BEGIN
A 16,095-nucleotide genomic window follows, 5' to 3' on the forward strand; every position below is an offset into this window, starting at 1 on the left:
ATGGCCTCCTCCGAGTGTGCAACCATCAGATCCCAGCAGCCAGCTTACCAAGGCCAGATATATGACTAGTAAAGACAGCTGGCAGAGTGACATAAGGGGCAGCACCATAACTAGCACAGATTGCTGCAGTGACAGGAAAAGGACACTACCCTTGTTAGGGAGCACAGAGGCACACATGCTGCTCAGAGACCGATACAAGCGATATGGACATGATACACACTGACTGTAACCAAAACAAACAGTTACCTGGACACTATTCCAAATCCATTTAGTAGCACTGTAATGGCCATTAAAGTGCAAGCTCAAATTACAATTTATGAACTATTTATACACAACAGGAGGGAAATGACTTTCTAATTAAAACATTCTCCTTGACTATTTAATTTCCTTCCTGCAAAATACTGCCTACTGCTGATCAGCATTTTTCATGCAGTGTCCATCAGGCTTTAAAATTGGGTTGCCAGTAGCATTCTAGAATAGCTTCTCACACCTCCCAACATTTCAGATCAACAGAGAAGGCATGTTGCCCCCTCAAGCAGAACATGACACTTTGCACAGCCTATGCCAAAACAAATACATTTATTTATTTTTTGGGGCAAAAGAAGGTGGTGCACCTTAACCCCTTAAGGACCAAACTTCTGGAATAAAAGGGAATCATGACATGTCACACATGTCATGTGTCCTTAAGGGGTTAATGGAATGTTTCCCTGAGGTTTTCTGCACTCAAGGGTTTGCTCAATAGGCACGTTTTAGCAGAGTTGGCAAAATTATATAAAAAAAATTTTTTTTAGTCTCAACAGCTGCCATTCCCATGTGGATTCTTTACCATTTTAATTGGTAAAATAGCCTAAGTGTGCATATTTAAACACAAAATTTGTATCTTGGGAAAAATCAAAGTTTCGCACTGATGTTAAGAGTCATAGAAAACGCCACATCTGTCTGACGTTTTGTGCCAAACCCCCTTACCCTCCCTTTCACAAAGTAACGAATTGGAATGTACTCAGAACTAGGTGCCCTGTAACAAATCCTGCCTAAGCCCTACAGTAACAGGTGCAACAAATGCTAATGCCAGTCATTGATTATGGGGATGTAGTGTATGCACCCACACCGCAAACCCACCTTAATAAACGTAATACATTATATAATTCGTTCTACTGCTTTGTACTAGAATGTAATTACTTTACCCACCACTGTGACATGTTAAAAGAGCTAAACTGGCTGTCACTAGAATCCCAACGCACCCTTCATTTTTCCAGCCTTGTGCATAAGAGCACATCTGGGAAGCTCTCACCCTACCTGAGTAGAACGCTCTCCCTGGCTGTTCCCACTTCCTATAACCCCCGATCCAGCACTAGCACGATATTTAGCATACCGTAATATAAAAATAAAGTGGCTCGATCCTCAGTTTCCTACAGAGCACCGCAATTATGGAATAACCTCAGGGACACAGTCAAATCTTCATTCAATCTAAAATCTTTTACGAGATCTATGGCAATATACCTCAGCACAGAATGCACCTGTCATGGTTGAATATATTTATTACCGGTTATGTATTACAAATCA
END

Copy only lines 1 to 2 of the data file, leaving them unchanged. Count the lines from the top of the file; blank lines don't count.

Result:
A 16,095-nucleotide genomic window follows, 5' to 3' on the forward strand; every position below is an offset into this window, starting at 1 on the left:
ATGGCCTCCTCCGAGTGTGCAACCATCAGATCCCAGCAGCCAGCTTACCAAGGCCAGATATATGACTAGTAAAGACAGCTGGCAGAGTGACATAAGGGGCAGCACCATAACTAGCACAGATTGCTGCAGTGACAGGAAAAGGACACTACCCTTGTTAGGGAGCACAGAGGCACACATGCTGCTCAGAGACCGATACAAGCGATATGGACATGATACACACTGACTGTAACCAAAACAAACAGTTACCTGGACACTATTCCAAATCCATTTAGTAGCACTGTAATGGCCATTAAAGTGCAAGCTCAAATTACAATTTATGAACTATTTATACACAACAGGAGGGAAATGACTTTCTAATTAAAACATTCTCCTTGACTATTTAATTTCCTTCCTGCAAAATACTGCCTACTGCTGATCAGCATTTTTCATGCAGTGTCCATCAGGCTTTAAAATTGGGTTGCCAGTAGCATTCTAGAATAGCTTCTCACACCTCCCAACATTTCAGATCAACAGAGAAGGCATGTTGCCCCCTCAAGCAGAACATGACACTTTGCACAGCCTATGCCAAAACAAATACATTTATTTATTTTTTGGGGCAAAAGAAGGTGGTGCACCTTAACCCCTTAAGGACCAAACTTCTGGAATAAAAGGGAATCATGACATGTCACACATGTCATGTGTCCTTAAGGGGTTAATGGAATGTTTCCCTGAGGTTTTCTGCACTCAAGGGTTTGCTCAATAGGCACGTTTTAGCAGAGTTGGCAAAATTATATAAAAAAAATTTTTTTTAGTCTCAACAGCTGCCATTCCCATGTGGATTCTTTACCATTTTAATTGGTAAAATAGCCTAAGTGTGCATATTTAAACACAAAATTTGTATCTTGGGAAAAATCAAAGTTTCGCACTGATGTTAAGAGTCATAGAAAACGCCACATCTGTCTGACGTTTTGTGCCAAACCCCCTTACCCTCCCTTTCACAAAGTAACGAATTGGAATGTACTCAGAACTAGGTGCCCTGTAACAAATCCTGCCTAAGCCCTACAGTAACAGGTGCAACAAATGCTAATGCCAGTCATTGATTATGGGGATGTAGTGTATGCACCCACACCGCAAACCCACCTTAATAAACGTAATACATTATATAATTCGTTCTACTGCTTTGTACTAGAATGTAATTACTTTACCCACCACTGTGACATGTTAAAAGAGCTAAACTGGCTGTCACTAGAATCCCAACGCACCCTTCATTTTTCCAGCCTTGTGCATAAGAGCACATCTGGGAAGCTCTCACCCTACCTGAGTAGAACGCTCTCCCTGGCTGTTCCCACTTCCTATAACCCCCGATCCAGCACTAGCACGATATTTAGCATACCGTAATATAAAAATAAAGTGGCTCGATCCTCAGTTTCCTACAGAGCACCGCAATTATGGAATAACCTCAGGGACACAGTCAAATCTTCATTCAATCTAAAATCTTTTACGAGATCTATGGCAATATACCTCAGCACAGAATGCACCTGTCATGGTTGAATATATTTATTACCGGTTATGTATTACAAATCA